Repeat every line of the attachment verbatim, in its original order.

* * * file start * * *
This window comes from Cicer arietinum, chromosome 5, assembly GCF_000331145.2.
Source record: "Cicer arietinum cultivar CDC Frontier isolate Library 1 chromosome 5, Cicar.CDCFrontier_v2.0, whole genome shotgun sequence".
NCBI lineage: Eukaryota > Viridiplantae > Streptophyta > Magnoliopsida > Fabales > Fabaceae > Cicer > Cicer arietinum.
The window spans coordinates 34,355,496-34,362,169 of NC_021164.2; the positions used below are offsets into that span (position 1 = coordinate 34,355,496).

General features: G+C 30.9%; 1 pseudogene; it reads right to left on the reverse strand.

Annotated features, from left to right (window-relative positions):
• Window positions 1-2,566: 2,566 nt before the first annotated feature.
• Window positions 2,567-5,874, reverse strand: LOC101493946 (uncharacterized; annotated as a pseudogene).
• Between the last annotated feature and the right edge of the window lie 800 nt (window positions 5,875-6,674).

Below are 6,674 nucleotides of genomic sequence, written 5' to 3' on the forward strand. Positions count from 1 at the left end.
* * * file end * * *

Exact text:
This window comes from Cicer arietinum, chromosome 5, assembly GCF_000331145.2.
Source record: "Cicer arietinum cultivar CDC Frontier isolate Library 1 chromosome 5, Cicar.CDCFrontier_v2.0, whole genome shotgun sequence".
NCBI lineage: Eukaryota > Viridiplantae > Streptophyta > Magnoliopsida > Fabales > Fabaceae > Cicer > Cicer arietinum.
The window spans coordinates 34,355,496-34,362,169 of NC_021164.2; the positions used below are offsets into that span (position 1 = coordinate 34,355,496).

General features: G+C 30.9%; 1 pseudogene; it reads right to left on the reverse strand.

Annotated features, from left to right (window-relative positions):
• Window positions 1-2,566: 2,566 nt before the first annotated feature.
• Window positions 2,567-5,874, reverse strand: LOC101493946 (uncharacterized; annotated as a pseudogene).
• Between the last annotated feature and the right edge of the window lie 800 nt (window positions 5,875-6,674).

Below are 6,674 nucleotides of genomic sequence, written 5' to 3' on the forward strand. Positions count from 1 at the left end.